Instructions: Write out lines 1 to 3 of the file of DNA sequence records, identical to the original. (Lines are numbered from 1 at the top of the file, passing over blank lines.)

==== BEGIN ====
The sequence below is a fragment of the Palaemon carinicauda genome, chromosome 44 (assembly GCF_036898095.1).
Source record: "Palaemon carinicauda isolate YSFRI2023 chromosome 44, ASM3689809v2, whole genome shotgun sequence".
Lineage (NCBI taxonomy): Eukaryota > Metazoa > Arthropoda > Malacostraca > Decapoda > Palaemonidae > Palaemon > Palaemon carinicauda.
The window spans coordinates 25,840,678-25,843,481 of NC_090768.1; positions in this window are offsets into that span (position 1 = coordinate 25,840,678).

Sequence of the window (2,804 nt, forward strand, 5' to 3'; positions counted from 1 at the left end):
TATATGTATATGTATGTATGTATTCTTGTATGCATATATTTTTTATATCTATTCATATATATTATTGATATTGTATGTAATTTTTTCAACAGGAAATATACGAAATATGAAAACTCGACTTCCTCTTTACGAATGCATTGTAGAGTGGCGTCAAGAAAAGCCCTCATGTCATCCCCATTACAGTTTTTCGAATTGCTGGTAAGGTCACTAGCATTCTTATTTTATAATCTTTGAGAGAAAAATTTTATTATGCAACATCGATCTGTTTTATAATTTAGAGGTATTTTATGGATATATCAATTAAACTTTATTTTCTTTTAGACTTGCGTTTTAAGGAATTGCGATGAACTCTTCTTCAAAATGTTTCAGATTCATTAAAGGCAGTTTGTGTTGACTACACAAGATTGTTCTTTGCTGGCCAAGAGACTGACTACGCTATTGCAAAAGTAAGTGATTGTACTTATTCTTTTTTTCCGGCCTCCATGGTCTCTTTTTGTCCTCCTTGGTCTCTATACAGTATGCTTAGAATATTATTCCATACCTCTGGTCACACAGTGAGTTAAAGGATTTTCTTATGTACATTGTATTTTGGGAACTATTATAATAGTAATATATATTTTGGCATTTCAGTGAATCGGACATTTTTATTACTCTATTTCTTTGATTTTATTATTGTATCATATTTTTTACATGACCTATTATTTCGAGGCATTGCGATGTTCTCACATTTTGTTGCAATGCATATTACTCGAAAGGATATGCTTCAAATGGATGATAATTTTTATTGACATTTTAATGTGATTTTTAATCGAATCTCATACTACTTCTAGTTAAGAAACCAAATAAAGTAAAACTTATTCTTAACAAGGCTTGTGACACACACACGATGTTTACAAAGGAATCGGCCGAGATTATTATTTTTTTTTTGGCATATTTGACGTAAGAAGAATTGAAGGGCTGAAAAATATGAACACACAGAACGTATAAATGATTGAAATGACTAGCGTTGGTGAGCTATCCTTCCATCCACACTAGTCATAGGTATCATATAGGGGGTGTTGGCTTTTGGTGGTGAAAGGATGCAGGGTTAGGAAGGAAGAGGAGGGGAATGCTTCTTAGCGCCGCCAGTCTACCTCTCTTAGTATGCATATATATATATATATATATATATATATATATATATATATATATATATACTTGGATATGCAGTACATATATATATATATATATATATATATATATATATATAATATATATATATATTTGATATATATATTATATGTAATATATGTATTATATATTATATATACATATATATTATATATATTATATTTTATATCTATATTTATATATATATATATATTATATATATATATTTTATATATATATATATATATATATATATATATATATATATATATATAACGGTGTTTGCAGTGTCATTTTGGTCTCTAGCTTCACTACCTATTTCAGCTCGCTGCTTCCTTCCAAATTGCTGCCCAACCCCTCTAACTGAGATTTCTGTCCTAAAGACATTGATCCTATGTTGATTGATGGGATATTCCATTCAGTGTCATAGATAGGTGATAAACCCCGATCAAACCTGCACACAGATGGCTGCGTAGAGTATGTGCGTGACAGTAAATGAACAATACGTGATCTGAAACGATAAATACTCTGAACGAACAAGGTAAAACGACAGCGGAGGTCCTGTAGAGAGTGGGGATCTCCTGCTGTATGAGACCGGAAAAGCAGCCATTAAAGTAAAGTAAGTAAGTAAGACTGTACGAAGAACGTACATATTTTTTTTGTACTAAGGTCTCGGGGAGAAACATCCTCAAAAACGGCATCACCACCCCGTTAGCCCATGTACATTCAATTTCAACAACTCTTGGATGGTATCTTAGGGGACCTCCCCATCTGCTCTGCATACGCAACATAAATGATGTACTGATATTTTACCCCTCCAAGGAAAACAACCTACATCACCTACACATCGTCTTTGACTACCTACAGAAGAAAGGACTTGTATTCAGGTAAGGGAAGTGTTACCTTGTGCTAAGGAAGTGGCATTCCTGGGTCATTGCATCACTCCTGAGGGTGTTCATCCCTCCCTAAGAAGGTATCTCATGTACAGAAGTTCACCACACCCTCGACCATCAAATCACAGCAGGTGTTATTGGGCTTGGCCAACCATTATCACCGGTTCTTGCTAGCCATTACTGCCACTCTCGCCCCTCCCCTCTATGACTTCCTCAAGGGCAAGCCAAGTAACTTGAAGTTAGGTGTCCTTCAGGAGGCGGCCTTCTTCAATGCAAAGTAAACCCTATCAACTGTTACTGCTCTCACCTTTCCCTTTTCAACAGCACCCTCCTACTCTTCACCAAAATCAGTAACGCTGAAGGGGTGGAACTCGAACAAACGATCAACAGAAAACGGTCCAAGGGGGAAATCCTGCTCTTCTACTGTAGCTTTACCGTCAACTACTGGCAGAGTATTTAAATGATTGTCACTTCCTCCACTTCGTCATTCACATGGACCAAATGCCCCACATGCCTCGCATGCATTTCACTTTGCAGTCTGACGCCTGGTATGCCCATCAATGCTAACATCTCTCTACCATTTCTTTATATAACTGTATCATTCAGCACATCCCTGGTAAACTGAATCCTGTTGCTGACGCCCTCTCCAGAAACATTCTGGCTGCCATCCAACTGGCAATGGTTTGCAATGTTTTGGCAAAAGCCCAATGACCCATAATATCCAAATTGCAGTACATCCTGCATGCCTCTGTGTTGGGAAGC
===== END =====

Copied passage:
The sequence below is a fragment of the Palaemon carinicauda genome, chromosome 44 (assembly GCF_036898095.1).
Source record: "Palaemon carinicauda isolate YSFRI2023 chromosome 44, ASM3689809v2, whole genome shotgun sequence".
Lineage (NCBI taxonomy): Eukaryota > Metazoa > Arthropoda > Malacostraca > Decapoda > Palaemonidae > Palaemon > Palaemon carinicauda.